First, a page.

The crimes took place months ago in different parts of India — a gang rape and murder of an eight-year-old in Indian Kashmir in January and a rape of a 16-year-old girl in the eastern state of Uttar Pradesh last year. Amid fears that the victims are being denied justice, a chorus of outrage has erupted across India.
The reported details of the brutal gang rape of the eight-year-old girl, Asifa Mohammad Yusuf Pujwala, in a Hindu-dominated region of Kashmir, hit national headlines this week after hundreds of right-wing Hindu activists, including some members of the ruling Bharatiya Janata Party, took part in a march to protest the detention of eight Hindu men in connection with the crime. A group of lawyers also tried to stop police from entering a court to file charges against the accused men.
The support for the accused has sparked a massive wave of anger. The men arrested include a former government officer and police officials.
According to the police, the young girl, who belonged to a family of nomads in Kashmir, was abducted in Kathua and kept captive for days. They say she was heavily sedated and gang raped before being strangled. A shocked nation is drawing comparisons to the gang rape of a physiotherapy student in 2012 that ignited nationwide protests.
Groups of women took to the streets Friday in Mumbai, New Delhi and Benguluru to protest the crime and the hashtags #Kathua and #justiceforAsifa trended on Twitter. Thousands of ordinary people, Bollywood celebrities and cricket stars joined the chorus of protest.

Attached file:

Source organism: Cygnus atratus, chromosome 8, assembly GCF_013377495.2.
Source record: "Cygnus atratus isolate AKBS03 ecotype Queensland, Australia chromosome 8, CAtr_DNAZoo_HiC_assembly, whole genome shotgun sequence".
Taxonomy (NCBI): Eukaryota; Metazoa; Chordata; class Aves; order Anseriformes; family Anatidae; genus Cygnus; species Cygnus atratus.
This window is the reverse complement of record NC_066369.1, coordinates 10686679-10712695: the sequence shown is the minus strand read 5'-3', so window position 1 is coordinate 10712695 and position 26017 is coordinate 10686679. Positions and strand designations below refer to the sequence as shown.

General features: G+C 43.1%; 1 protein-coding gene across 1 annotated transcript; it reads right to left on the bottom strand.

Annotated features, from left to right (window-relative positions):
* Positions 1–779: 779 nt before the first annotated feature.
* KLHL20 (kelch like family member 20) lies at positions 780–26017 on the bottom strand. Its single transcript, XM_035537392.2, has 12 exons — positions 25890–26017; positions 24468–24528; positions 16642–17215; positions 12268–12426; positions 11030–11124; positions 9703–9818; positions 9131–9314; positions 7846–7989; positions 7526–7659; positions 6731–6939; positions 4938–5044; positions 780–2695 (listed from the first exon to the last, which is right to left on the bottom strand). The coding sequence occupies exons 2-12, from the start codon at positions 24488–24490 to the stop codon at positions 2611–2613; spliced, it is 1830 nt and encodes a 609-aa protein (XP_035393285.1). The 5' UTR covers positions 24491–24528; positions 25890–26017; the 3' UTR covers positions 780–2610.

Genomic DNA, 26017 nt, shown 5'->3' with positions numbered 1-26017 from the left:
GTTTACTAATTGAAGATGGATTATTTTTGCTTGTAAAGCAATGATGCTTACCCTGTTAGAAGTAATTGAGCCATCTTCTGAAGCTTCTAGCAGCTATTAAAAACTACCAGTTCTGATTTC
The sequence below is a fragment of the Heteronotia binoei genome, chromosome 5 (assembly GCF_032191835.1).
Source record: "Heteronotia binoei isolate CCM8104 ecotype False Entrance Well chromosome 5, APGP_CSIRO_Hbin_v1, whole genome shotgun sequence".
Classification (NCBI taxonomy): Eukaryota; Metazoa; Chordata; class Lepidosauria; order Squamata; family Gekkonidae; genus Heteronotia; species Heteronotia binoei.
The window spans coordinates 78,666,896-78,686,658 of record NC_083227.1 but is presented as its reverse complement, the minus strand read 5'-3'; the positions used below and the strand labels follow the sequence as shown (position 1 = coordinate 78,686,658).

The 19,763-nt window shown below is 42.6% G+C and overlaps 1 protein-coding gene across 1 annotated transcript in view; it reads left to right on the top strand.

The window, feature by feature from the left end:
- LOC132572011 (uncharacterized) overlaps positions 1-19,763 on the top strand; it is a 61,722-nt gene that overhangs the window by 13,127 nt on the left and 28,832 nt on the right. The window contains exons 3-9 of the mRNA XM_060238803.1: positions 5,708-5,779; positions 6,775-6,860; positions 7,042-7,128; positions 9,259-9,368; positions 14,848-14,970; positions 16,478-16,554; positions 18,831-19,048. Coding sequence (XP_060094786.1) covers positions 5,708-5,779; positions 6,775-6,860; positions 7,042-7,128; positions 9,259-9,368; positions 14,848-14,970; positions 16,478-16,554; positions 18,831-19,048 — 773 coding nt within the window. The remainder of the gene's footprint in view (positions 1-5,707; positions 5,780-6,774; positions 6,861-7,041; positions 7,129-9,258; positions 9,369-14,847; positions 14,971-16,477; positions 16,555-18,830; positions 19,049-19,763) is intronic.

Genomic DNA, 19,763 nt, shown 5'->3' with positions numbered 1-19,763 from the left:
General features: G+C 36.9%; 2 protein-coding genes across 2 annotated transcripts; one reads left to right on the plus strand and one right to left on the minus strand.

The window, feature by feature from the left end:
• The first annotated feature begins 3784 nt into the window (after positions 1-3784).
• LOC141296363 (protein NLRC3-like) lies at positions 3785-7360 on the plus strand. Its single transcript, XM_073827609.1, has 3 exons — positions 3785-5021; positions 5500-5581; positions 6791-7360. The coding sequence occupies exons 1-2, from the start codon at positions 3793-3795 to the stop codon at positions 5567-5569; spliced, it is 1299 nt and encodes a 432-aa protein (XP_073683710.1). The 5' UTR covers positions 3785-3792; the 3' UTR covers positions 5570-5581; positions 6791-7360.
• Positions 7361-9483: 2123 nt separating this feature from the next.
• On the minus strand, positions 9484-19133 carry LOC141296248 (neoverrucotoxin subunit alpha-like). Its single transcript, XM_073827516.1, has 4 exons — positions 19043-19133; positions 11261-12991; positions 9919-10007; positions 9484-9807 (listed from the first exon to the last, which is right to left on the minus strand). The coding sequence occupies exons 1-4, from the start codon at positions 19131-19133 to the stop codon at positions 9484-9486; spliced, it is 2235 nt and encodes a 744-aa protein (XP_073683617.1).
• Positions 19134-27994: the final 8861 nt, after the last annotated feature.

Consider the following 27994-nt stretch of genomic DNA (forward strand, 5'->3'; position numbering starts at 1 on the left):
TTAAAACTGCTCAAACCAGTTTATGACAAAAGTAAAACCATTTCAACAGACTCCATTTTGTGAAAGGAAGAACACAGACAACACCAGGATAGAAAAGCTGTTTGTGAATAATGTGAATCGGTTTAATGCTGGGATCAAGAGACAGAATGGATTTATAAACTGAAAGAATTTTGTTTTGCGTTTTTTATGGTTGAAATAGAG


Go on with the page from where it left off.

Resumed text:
"Yet again we've failed as a society," leading Bollywood actor Akshay Kumar tweeted.
Prime Minister Narendra Modi said Friday evening that those who commit crimes against women will not be spared and the victims will get justice.
"Incidents being discussed since past [the] two days cannot be part of a civilized society. As a country, as a society, we all are ashamed of it." he said.
Leading a midnight candlelit vigil in New Delhi on Thursday, the leader of the opposition Congress Party, Rahul Gandhi, said, "India simply cannot continue to treat its women the way it does."
Amid anger that Hindu activists had sought to give a communal color to a child rape, and the incident could ignite religious tensions, the head of the police in Jammu, S.P. Vaid, told reporters that justice would be done.
"We work as police officers, not as Hindus or Muslims or Christians," he said.
In an unrelated case in Uttar Pradesh, a local legislator of the Bharatiya Janata Party, Kuldip Singh Sengar, was questioned by federal police Friday, days after an uproar erupted over the failure of the state police to file a case against him over allegations he raped a 16-year-old girl last year.
The case gained widespread attention after the victim tried to kill herself in front of the chief minister's office to protest what she said was police failure to action and to highlight her father's death while in police custody. The teenager's father had accused the local lawmaker of abducting and raping his daughter.
There have been growing questions about why the lawmaker has not been arrested. "The anger quite clearly is over the fact that the ruling party is protecting the accused," says Kavita Krishna, from the All India Progressive Women's Association.
Both cases have put the ruling BJP on the back foot over concerns about its commitment to safety of women.
As the party struggled to contain the political fallout, ministers spoke out saying that the law will take its course. Home Minister Rajnath Singh said Friday that the family of the young Kashmiri girl should get justice. And the minister for women and child development, Maneka Gandhi, said her ministry planned to propose the death penalty for the rape of children younger than 12. The maximum punishment now is life imprisonment.
Activists point out that although India had tightened laws after the 2012 gang rape, this has failed to stem violence against women.